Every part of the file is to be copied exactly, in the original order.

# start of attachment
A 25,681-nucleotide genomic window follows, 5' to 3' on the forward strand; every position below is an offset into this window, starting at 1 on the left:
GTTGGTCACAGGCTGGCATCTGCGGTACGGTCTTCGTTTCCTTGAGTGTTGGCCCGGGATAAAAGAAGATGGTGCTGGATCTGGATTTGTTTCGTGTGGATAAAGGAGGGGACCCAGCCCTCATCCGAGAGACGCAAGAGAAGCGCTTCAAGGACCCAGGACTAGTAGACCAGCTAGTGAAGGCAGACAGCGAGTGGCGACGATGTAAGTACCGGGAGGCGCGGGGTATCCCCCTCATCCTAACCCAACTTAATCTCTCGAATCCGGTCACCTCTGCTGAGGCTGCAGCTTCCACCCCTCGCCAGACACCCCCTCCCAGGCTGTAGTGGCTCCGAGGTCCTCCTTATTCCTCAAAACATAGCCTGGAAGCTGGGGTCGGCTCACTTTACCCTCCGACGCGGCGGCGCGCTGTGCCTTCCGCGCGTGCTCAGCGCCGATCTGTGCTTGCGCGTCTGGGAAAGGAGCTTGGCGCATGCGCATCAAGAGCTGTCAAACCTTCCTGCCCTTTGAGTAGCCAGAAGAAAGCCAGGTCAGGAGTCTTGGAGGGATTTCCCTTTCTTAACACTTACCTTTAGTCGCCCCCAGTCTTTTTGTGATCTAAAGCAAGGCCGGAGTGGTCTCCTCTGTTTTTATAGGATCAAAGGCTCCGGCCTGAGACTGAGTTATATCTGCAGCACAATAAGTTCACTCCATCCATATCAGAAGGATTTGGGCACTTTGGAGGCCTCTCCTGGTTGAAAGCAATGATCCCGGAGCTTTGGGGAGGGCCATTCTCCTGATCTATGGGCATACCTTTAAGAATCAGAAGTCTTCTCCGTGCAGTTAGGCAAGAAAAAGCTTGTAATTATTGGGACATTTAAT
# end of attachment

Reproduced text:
A 25,681-nucleotide genomic window follows, 5' to 3' on the forward strand; every position below is an offset into this window, starting at 1 on the left:
GTTGGTCACAGGCTGGCATCTGCGGTACGGTCTTCGTTTCCTTGAGTGTTGGCCCGGGATAAAAGAAGATGGTGCTGGATCTGGATTTGTTTCGTGTGGATAAAGGAGGGGACCCAGCCCTCATCCGAGAGACGCAAGAGAAGCGCTTCAAGGACCCAGGACTAGTAGACCAGCTAGTGAAGGCAGACAGCGAGTGGCGACGATGTAAGTACCGGGAGGCGCGGGGTATCCCCCTCATCCTAACCCAACTTAATCTCTCGAATCCGGTCACCTCTGCTGAGGCTGCAGCTTCCACCCCTCGCCAGACACCCCCTCCCAGGCTGTAGTGGCTCCGAGGTCCTCCTTATTCCTCAAAACATAGCCTGGAAGCTGGGGTCGGCTCACTTTACCCTCCGACGCGGCGGCGCGCTGTGCCTTCCGCGCGTGCTCAGCGCCGATCTGTGCTTGCGCGTCTGGGAAAGGAGCTTGGCGCATGCGCATCAAGAGCTGTCAAACCTTCCTGCCCTTTGAGTAGCCAGAAGAAAGCCAGGTCAGGAGTCTTGGAGGGATTTCCCTTTCTTAACACTTACCTTTAGTCGCCCCCAGTCTTTTTGTGATCTAAAGCAAGGCCGGAGTGGTCTCCTCTGTTTTTATAGGATCAAAGGCTCCGGCCTGAGACTGAGTTATATCTGCAGCACAATAAGTTCACTCCATCCATATCAGAAGGATTTGGGCACTTTGGAGGCCTCTCCTGGTTGAAAGCAATGATCCCGGAGCTTTGGGGAGGGCCATTCTCCTGATCTATGGGCATACCTTTAAGAATCAGAAGTCTTCTCCGTGCAGTTAGGCAAGAAAAAGCTTGTAATTATTGGGACATTTAAT